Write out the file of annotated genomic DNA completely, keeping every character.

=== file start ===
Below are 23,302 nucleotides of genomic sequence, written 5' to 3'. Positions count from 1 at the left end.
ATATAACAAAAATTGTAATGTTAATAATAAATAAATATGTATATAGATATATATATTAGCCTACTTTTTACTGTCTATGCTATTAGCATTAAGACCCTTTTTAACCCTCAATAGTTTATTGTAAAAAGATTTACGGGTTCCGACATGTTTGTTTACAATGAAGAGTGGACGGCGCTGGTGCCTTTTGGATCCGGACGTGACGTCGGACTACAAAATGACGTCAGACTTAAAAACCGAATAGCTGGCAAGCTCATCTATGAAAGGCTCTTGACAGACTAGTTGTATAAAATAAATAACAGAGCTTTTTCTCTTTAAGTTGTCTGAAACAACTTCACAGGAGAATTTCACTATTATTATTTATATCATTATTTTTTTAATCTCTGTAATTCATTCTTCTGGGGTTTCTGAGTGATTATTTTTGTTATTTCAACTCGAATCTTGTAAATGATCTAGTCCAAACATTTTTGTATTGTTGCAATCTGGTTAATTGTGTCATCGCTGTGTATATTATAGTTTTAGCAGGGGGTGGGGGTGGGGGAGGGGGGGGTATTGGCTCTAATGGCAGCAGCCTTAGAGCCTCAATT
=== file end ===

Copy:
Below are 23,302 nucleotides of genomic sequence, written 5' to 3'. Positions count from 1 at the left end.
ATATAACAAAAATTGTAATGTTAATAATAAATAAATATGTATATAGATATATATATTAGCCTACTTTTTACTGTCTATGCTATTAGCATTAAGACCCTTTTTAACCCTCAATAGTTTATTGTAAAAAGATTTACGGGTTCCGACATGTTTGTTTACAATGAAGAGTGGACGGCGCTGGTGCCTTTTGGATCCGGACGTGACGTCGGACTACAAAATGACGTCAGACTTAAAAACCGAATAGCTGGCAAGCTCATCTATGAAAGGCTCTTGACAGACTAGTTGTATAAAATAAATAACAGAGCTTTTTCTCTTTAAGTTGTCTGAAACAACTTCACAGGAGAATTTCACTATTATTATTTATATCATTATTTTTTTAATCTCTGTAATTCATTCTTCTGGGGTTTCTGAGTGATTATTTTTGTTATTTCAACTCGAATCTTGTAAATGATCTAGTCCAAACATTTTTGTATTGTTGCAATCTGGTTAATTGTGTCATCGCTGTGTATATTATAGTTTTAGCAGGGGGTGGGGGTGGGGGAGGGGGGGGTATTGGCTCTAATGGCAGCAGCCTTAGAGCCTCAATT